• Difficulty sweating (even during a workout)

You don’t have to have all of these symptoms to have hypothyroidism, but if you have 2-3, I would definitely get your levels checked. Hypothyroidism is hard to diagnose because of the symptoms. Low energy could be lack of sleep, being cold could be due to your climate, digestive issues could be due to your diet. This is why it is important to get your levels checked yearly, even if you don’t feel like you have a problem. Most hormone conditions go untreated for months, and even years, because of the way the symptoms present themselves.

Contributing Factors to Hypothyroidism

So now that we know what hypothyroidism is, and we know the symptoms of it, what causes it? Is there certain lifestyle choices you make that could be leading you down a road to an under active thyroid? Why yes, yes there is. But let me preface this by saying, just because you do 1-2 of these, or have in the past, doesn’t mean you are going to harm your thyroid. Some people are lucky and their hormones never really get affected, and some people are sensitive and even a small change can make a big ripple effect (aka me. It’s me. This is me). Hypothyroidism can also be genetic, so even though you have never done any of these contributing factors, but your mom has a low functioning thyroid, then I would also still get checked. This is the power of changing your lifestyle for your future family, so that you don’t have to worry about them “following in your footsteps”.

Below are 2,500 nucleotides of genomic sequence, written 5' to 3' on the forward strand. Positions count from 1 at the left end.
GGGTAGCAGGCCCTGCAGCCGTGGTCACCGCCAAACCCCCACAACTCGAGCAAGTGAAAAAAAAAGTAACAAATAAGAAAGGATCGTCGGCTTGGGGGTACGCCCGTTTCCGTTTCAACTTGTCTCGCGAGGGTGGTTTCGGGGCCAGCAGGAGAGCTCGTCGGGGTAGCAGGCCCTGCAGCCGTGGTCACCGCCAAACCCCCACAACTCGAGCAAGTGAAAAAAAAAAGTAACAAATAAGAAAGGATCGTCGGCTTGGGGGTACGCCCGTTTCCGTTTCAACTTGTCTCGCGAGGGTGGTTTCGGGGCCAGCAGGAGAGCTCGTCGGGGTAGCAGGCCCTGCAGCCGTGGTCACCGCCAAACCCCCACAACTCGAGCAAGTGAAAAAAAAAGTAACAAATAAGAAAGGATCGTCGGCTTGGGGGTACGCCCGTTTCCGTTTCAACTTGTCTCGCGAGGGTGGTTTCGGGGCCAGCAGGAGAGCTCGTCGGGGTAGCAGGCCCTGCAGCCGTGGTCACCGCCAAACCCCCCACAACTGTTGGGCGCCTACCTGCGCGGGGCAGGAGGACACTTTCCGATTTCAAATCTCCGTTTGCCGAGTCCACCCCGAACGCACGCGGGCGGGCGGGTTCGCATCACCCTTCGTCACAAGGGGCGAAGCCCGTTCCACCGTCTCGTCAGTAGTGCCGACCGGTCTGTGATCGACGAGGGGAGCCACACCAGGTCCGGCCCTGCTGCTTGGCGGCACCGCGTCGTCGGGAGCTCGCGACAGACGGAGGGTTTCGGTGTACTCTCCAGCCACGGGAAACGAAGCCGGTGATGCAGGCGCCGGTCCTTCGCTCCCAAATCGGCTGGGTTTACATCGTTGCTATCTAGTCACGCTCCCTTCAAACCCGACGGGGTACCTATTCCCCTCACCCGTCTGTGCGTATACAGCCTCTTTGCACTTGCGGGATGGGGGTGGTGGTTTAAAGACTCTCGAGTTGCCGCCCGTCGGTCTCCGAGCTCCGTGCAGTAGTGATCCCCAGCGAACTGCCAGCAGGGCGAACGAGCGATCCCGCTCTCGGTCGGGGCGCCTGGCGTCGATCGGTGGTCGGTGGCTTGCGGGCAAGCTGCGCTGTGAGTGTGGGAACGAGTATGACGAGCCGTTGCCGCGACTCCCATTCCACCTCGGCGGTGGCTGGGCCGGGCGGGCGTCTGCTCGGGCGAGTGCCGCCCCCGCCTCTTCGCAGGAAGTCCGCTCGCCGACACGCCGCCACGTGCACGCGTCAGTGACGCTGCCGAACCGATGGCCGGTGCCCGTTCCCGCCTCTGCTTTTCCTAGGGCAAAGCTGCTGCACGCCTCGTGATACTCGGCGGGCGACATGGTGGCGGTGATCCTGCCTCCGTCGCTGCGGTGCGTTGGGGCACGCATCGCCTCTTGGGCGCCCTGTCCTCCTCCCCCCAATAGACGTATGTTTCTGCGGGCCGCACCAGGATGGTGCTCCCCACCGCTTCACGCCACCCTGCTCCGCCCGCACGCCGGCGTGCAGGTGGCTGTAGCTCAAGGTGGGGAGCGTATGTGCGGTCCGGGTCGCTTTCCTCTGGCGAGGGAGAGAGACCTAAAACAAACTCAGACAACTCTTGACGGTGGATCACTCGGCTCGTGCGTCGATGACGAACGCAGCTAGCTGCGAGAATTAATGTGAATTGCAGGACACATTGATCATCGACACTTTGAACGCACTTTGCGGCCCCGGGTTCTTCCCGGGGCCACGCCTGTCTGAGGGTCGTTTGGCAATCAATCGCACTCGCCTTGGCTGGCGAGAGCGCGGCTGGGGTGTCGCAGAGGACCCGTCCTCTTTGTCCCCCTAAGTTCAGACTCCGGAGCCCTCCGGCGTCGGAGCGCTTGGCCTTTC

• Low fat diets

• Low carb diets

• Chronic dieting (aka always trying to eat less food to lose weight)

• Hormonal birth control (here is a blog about the dangers of HBC)

• Poor adrenal health (too much stress)

• Poor liver function

• Overconsumption of coffee and/or alcohol

• Overexercising

• Nutrient deficiencies (things like zinc, magnesium, selenium, B vitamins, vitamin D)

So basically, if you got on birth control at a young age because doctors pushed it on you, yo drank like a fish while partying in college, and then you started dieting trying to lose weight after college and have been trying to for years…then I would say you need your levels checked. Now, and then every 6 months. This is why “being healthy” is more than just losing weight or being skinny. It’s about making sure you body is taken care of from the inside out. Because if you only focus on the outside, you are going to end up with hormone conditions that take years to come back from. Take the advice from someone who has been there, and done that. It’s not fun, don’t try this at home kids!